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November 29, 2017

Was it really ever acceptable to spell Pennsylvania with one 'n'?

One of the most common story pitches online journalists receive is some variation of, "Here's the favorite X in your state." Usually, these come from some retailer that has surveyed its customers in each U.S. state about their favorite things in a certain category — i.e. Christmas movies, bars, etc.

They can be fun posts on a slow news day or straight-up bleh. "Top Christmas Candy by State" falls somewhere in between. A recent survey of customers found that Pennsylvania's favorite Christmas candy is the candy cane. Cool.

The real treat of this survey is the accompanying blog post that includes little quips about each states' history and culture. Here's Pennsylvania's:


If the Liberty Bell only used one N, then that’s good enough for me. Crazy right? There’s even a place in the Constitution where it’s spelled without the double n. Luckily for historical re-enactors and grammar nerds, the top candy in this state presents no such dilemma. Only one way to spell candy canes. Pez comes in second. Reese cups third.

If you're thinking that a survey about candy preferences is a weird place to mention that Pennsylvania was once sometimes spelled with a single "n," then I would have to agree with you. But interesting nonetheless!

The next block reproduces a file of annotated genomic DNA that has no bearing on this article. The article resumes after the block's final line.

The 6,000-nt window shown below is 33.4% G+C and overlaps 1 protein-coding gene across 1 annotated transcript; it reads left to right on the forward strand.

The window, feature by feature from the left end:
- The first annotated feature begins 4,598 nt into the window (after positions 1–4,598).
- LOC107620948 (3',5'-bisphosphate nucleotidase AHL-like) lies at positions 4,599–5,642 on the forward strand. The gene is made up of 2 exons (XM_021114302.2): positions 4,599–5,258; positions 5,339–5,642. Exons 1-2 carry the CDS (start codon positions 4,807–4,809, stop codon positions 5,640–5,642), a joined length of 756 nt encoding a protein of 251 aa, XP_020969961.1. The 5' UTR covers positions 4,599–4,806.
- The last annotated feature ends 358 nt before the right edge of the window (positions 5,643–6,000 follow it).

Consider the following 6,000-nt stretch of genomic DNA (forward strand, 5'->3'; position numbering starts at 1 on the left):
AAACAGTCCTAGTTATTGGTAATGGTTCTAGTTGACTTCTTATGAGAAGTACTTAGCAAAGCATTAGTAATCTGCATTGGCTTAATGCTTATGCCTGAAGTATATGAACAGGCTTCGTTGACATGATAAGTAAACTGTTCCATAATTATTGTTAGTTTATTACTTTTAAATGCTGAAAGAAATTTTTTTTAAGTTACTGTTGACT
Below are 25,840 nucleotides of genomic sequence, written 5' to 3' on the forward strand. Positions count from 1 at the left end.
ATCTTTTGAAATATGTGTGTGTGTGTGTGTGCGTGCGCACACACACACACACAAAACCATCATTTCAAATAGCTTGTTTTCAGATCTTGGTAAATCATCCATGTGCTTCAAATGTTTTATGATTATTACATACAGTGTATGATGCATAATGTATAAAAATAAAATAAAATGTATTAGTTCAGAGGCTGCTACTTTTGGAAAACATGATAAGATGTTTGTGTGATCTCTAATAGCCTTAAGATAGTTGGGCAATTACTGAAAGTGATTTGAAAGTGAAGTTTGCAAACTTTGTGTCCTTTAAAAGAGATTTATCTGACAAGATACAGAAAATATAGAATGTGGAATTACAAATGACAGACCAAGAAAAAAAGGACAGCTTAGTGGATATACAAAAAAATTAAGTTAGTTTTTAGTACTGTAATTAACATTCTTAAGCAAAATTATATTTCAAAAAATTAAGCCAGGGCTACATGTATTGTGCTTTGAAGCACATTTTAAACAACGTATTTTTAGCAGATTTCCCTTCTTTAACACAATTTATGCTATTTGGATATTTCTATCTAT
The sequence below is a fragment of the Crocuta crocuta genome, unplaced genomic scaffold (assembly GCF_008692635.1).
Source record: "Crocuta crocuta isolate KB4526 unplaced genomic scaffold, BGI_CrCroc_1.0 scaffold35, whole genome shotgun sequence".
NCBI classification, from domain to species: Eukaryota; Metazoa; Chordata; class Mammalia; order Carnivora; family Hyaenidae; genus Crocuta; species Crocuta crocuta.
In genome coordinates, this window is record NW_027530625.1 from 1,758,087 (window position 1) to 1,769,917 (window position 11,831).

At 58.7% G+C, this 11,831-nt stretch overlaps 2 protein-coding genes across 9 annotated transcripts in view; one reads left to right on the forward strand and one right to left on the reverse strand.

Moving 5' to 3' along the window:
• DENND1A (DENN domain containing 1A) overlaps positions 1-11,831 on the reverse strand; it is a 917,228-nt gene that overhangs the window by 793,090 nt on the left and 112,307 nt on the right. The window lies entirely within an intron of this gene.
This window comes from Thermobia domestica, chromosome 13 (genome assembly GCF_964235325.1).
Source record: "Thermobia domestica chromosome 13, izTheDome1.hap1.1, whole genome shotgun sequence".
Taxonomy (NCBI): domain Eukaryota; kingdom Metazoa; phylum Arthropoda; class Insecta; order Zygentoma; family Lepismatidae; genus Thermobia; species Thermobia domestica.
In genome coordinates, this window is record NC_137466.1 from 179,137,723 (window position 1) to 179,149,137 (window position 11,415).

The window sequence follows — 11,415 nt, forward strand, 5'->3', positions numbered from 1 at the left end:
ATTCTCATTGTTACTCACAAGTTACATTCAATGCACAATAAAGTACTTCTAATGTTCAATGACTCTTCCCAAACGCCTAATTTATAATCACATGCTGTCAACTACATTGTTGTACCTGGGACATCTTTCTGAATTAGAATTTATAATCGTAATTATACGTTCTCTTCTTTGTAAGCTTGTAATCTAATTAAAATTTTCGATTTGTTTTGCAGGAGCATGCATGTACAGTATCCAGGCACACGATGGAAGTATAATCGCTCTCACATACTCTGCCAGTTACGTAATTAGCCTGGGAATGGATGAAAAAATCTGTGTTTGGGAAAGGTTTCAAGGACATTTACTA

And is right. Pennsylvania is spelled incorrectly at the end of the U.S. Constitution. Per the National Archives:

Yet another error appears on the engrossed copy of the Constitution. It was committed not by Jacob Shallus but by Alexander Hamilton. As the members of the Convention prepared to sign the document, Hamilton took up a position beside the last of the four sheets, laid out for signing, and appears to have taken charge of the process as the delegates from each state came forward to sign. In this capacity, he wrote the name of each state at the left of the growing column of signatures. When he came to the largest state delegation, headed by Benjamin Franklin, he wrote "Pensylvania." And thus the parchment reads today.

As the candy website noted, the state's name also is spelled "Pensylvania" on the Liberty Bell. However, according to the National Science Foundation, it may not have been a mistake, as it was "one of several acceptable spellings of the name at that time."

Usage of different spellings of Pennsylvania don't stop there. According to a biography of Benjamin Franklin, the founding father would mix up the spelling on bank notes to prevent counterfeiting.

So, there you have it: Instead of a mundane survey using a likely unrepresentative sample size about each state's favorite Christmas candy, you got an interesting little historical factoid, all thanks to a website that probably wanted the opposite when it sent out its pitch email.

Now go buy yourself a candy cane and visit the Liberty Bell on your lunch break.